Frequent smartphone users are more likely to have an enlarged median nerve and have their hand function and pinch strength impaired, says a new study.
However, the study, published online in Muscle & Nerve, doesn't clearly link heavy smartphone use to carpal tunnel syndrome (CTS), www.medscape.com reported.
"The exact clinical relevance of the study findings is not known. Future studies are warranted to address the clinical relevance of median nerve enlargement in high smartphone users," lead author Esra Erkol Inal from Suleyman Demirel University, Turkey was quoted as saying.
"Still, youngsters should be aware of the dangers of these pocket devices," she added.
A hand-held smartphone compels the user to engage in repetitive flexion/extension of the wrist and to use their thumb to text, movements that are involved in the etio-pathophysiology of CTS, the researchers said.
Research suggests that students now typically spend more than three hours a day texting, emailing, scheduling, and browsing the internet on their mobile phone.
The current study included 102 university students, 66 of whom used a single-hand-held smartphone and 36 of whom didn't use a smartphone.
Researchers divided participants into three groups according to their level of smartphone use: nonusers, low users, and high users.
They based this use according to the Smartphone Addiction Scale (SAS). There are no official diagnostic criteria for smartphone addiction, but based on Internet addiction, it's defined as the overuse of smartphones to the extent that it disturbs the users' daily lives, Inal said.
"It has been reported that smartphone addiction has many features of addiction, such as tolerance, withdrawal symptoms, preoccupation, mood dysregulation, craving, and loss of control," she said.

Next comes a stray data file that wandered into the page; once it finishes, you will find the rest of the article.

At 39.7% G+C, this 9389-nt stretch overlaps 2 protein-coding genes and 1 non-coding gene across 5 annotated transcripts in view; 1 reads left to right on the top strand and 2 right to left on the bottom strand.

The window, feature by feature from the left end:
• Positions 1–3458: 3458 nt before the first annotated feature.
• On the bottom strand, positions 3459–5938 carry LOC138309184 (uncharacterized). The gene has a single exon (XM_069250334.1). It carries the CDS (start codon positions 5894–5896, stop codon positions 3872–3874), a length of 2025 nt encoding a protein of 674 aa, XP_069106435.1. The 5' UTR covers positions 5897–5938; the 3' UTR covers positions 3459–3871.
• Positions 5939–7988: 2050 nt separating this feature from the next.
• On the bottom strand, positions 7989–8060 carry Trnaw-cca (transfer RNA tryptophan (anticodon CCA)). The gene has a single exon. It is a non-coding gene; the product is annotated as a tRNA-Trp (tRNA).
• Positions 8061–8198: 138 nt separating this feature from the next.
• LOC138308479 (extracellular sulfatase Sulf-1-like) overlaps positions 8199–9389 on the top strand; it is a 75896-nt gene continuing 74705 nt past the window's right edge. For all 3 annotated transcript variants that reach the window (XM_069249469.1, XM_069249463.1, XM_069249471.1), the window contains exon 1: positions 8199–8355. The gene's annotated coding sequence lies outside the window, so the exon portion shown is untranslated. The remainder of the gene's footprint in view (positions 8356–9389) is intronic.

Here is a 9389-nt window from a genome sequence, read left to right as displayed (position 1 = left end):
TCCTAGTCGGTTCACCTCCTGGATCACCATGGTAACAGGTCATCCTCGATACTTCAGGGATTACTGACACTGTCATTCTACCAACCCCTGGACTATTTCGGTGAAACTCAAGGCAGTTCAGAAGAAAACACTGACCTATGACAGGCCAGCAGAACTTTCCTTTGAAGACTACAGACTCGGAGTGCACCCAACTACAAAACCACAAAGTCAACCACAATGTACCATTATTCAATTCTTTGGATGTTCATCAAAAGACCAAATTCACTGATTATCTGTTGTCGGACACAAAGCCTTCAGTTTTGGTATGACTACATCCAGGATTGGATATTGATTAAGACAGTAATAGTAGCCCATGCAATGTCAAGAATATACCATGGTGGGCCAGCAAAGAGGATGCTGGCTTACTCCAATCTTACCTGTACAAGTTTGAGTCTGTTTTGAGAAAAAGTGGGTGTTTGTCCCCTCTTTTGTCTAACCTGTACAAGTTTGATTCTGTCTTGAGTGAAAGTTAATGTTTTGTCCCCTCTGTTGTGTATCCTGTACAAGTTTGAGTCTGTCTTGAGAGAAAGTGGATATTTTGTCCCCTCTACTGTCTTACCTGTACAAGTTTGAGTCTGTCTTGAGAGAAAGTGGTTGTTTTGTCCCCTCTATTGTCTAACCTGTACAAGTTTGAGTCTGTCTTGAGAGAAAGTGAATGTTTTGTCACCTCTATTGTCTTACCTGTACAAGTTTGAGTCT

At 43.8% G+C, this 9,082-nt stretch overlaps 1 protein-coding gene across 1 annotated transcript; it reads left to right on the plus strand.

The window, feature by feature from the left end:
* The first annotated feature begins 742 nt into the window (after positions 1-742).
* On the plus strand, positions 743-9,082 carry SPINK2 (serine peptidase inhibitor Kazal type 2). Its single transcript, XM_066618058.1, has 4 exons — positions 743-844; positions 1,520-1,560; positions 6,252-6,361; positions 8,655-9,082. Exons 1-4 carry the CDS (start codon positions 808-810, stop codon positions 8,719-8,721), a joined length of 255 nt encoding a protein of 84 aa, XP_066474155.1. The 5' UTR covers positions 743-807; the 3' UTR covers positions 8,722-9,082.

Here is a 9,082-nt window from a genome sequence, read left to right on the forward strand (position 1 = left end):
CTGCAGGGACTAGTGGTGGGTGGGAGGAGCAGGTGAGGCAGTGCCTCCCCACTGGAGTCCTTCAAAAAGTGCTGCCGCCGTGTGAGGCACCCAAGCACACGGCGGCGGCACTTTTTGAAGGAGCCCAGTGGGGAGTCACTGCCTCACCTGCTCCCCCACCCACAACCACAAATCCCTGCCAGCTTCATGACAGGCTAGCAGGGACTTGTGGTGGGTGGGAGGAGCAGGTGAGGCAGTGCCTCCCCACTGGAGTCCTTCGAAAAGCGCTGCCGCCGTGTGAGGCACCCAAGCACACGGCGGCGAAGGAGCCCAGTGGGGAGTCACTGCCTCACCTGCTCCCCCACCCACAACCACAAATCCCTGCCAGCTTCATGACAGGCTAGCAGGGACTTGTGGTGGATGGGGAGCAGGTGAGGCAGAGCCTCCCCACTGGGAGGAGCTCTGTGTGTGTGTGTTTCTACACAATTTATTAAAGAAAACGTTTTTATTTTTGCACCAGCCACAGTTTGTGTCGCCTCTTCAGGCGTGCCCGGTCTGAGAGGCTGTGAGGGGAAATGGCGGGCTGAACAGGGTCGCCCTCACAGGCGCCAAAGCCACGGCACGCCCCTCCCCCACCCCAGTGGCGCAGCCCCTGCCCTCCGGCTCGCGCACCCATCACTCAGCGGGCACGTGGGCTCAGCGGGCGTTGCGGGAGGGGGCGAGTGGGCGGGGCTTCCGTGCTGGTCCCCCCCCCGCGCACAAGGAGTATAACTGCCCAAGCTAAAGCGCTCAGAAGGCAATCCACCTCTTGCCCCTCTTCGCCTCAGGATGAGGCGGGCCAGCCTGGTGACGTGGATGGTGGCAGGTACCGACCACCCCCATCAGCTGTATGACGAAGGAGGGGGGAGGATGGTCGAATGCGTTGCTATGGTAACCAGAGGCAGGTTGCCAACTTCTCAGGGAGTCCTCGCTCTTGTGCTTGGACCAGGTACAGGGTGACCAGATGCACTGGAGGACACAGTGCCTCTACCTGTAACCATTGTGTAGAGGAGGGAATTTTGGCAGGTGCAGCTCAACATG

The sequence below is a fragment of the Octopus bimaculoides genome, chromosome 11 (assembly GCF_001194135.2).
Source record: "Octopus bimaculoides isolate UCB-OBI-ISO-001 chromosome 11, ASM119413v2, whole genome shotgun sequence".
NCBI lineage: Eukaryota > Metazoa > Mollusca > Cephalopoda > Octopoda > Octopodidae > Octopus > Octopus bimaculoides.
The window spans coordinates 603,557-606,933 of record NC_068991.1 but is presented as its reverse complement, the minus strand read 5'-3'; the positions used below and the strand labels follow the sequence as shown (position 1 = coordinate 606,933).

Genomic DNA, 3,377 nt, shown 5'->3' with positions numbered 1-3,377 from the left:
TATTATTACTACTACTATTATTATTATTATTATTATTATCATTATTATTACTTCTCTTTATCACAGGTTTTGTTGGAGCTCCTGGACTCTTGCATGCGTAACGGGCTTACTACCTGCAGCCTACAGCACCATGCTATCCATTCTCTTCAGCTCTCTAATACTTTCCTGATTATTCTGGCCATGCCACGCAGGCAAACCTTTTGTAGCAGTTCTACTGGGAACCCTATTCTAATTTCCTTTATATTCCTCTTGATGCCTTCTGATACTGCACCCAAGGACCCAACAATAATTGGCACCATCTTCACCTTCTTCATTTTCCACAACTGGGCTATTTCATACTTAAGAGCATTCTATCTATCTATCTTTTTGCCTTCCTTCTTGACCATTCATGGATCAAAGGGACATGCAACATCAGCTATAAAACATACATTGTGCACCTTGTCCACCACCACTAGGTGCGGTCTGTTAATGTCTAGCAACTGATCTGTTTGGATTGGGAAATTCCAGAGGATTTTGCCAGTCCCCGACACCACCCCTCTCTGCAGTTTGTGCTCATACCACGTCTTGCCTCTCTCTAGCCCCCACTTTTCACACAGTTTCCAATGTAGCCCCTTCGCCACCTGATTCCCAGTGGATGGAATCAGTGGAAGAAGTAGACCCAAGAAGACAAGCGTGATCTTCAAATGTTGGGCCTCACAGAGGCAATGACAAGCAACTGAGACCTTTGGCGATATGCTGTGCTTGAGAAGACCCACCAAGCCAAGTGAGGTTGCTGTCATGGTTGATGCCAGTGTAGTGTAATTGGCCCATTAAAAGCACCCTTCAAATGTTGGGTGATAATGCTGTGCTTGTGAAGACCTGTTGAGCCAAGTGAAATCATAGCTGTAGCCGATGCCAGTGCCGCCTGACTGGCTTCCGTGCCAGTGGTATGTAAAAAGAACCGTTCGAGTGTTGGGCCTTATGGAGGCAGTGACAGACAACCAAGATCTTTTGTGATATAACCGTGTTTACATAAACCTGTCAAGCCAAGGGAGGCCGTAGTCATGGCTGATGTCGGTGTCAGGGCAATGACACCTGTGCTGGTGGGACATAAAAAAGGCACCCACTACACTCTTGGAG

Students in the study with an SAS score of 84 (the median score) or greater were considered high users and those with a score under 84 were considered low users.
Researchers carried out several functional evaluations. The researchers found that the median nerve ratios were significantly higher in participants with high smartphone use compared with nonusers.
Ultrasonography also showed the enlargement of FPL tendon in all groups, but most markedly in high smartphone users. This suggests overuse, said Inal.
"Clinicians should be careful about the median nerve and the flexor pollicis longus tendon when examining the hand of someone who is a frequent smartphone user," she said.
The study also showed that SAS scores correlated with pinch strength. Pain in the thumb rose with an increase in SAS score.
It might be possible to prevent the repetitive flexion/extension of the wrist and lessen the enlargement of the medial nerve by using a smartphone with two hands instead of one. Putting the keys at the top of the smartphone may also lessen these risks.
"But we think that duration of daily smartphone use is the most important factor affecting the median nerve, pinch strength, and hand function," Inal said.